Wednesday August 25, 2004
I remember, long ago and in a galaxy that seems rather remote to me now, being told by a computing futures man that the computer punch card was dead. I received the information with considerable joy; only those who have run a 36-tray card file sort on 11 columns will understand just how much joy. About the same time I was told that the paper tape as a means of computer input was dead, too. I welcomed that, too, though I was a little sad about it, because I had programmed some neat physical I/O routines for paper tape. I was the first to admit however that locating and correcting a mis-punch in a couple of hundred yards of paper tape was tedious.
When was this? Oh, ages back, when a large computer disk had a capacity of some 14 megabytes and you needed only five or six of them on a computer system configured to run the entire business of a fairly large company.
Was I alone in believing the news? Pretty much. The guy who ran the unit record section of our data processing department didn’t believe it. The young women who sat at data entry machines all day producing box after box of punched and verified cards didn’t believe it either.
So, I played the waiting game to see who was right. Didn’t have to wait very long.
When I first encountered a functioning desk top computer of the business kind I forecast the end of the mainframe in normal business computing. I was laughed out of court on that one, especially when I told it to an audience of IBM engineers in Poughkeepsie. Or it might have been White Plains. Can’t remember and it really doesn’t matter any more.
When I first sat at a PC/XT connected via an acoustic modem to VNET I stated that a computer system without telecommunications was like a dinosaur who’d died but had yet to receive the information. I was laughed out of court on that one, too.
And so it’s gone on, year after year, me accepting the onward march of technology, playing the waiting game, smiling quietly and being nice to the dinosaurs about me. I’ve not always been right of course. I was one of those who thought Betamax was a good idea. In the main, though, by sticking to the principle that science and technology isn’t about opinion and, more important, isn’t about me, I’ve seen an awful lot of dinosaurs pass away while I’ve moved on about my business.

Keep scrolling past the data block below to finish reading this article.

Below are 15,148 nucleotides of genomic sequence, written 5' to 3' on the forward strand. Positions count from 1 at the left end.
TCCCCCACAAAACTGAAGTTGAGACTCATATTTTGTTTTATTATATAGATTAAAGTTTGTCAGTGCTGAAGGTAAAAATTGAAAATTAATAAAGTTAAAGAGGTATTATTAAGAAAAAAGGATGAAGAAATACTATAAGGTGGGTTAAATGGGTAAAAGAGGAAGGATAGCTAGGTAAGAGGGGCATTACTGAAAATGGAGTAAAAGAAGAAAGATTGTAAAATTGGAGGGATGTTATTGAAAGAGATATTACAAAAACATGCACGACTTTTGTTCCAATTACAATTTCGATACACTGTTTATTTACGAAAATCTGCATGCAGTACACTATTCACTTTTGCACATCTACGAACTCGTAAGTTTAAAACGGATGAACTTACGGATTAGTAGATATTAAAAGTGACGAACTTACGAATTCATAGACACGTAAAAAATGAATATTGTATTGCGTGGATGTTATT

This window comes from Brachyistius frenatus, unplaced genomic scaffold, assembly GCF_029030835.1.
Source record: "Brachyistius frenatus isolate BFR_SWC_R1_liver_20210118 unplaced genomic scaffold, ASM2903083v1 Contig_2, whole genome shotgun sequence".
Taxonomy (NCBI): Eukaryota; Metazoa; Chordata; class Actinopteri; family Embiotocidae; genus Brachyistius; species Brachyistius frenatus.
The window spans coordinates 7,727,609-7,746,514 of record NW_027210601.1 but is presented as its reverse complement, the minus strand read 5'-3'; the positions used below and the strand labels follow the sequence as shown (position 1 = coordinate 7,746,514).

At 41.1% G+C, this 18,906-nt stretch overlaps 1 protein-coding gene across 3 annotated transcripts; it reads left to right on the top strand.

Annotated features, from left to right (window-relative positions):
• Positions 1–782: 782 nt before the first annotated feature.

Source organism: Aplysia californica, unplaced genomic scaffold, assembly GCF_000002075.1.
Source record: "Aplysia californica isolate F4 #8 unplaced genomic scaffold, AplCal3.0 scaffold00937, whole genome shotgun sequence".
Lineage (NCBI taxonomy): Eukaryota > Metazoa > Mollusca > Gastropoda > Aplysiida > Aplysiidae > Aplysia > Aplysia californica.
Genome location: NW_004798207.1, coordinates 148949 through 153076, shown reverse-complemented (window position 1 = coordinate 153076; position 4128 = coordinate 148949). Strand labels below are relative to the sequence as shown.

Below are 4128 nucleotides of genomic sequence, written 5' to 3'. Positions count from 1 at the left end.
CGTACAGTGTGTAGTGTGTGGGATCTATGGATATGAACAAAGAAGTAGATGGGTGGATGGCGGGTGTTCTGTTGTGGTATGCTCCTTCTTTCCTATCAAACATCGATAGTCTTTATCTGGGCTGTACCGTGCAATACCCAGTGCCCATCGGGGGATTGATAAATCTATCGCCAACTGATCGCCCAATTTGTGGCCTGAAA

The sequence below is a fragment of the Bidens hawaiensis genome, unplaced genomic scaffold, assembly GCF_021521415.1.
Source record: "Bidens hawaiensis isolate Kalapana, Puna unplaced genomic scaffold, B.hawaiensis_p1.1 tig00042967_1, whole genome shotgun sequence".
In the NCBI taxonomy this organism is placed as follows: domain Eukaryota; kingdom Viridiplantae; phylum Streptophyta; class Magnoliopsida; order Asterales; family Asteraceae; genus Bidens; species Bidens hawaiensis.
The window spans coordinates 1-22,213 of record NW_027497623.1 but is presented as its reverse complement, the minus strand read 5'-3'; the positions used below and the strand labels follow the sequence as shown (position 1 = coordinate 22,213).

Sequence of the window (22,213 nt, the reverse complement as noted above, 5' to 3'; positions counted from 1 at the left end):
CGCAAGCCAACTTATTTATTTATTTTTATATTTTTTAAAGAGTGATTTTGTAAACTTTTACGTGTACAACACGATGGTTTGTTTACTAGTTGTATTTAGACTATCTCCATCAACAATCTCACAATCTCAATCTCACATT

It’s no surprise to me, then, that people are lining up to take sides on film vs. digital photography. The facts don’t seem to matter too much to the proponents on either side. They’ve already made up their minds. It’s rather like the Apple vs. PC debates. Amusing to watch but rather lightweight as reference material. And almost all of it based on personal experience, rather than non-selective interpretation of the observed and recorded facts.
When, yesterday, I reported on the demise of Ilford, I put it down to their failure to adapt to the digital age. My interpretation is borne out by investigation. The facts are that their business was fading away at an accelerating rate, the most recent figures pointing to a 25% drop in the past year. Ilford’s business was wholly concerned with traditional film photography so, given that there is no corresponding improvement in the fortunes of other traditional photographic companies over the same period, it’s not unreasonable to attribute that drop to the inroads that digital technology is making in the photographic world. Nor is it unreasonable to suspect that the same impact on their traditional photographic business is being experienced by other photographic companies.
I’m no expert in photography futures, nor do I wish to become one. I’m happy to follow my old Time will Tell line.
I have made a personal commitment to digital photography. That’s not because I think it is superior to film photography. It is in fact because I find it more affordable, comparing like with like, and infinitely more responsive and immediate as a creative medium.
I don’t like waiting for a film to be finished and sent off for processing, to yield results at best days later, sometimes weeks. Even if I hop in the car and take a film down to the nearest 1-hour lab it’ll be the best part of a day before I’m back at my desk working with the prints and negatives. Even when done in the darkroom at home, colour film processing is a long, tedious process. Imagine, if you will, an artist loading a brush with paint, applying it to the canvas, and then waiting a week to see what it looks like. Think of applying pencil to paper and waiting days before you can read the poem. I’m a firm advocate of the view that creative art is in the process rather than the product but there are limits to the argument.
So I’ll nail my colours to the mast only so far as to say that, for me, at this time in my life and this point in my circumstances, digital photography is much more suitable for my needs than traditional film camera and darkroom work. Film and paper will of course survive so long as there are people who want to use it. Good luck to them. I have newer tunes, different drums, and other paths to tread.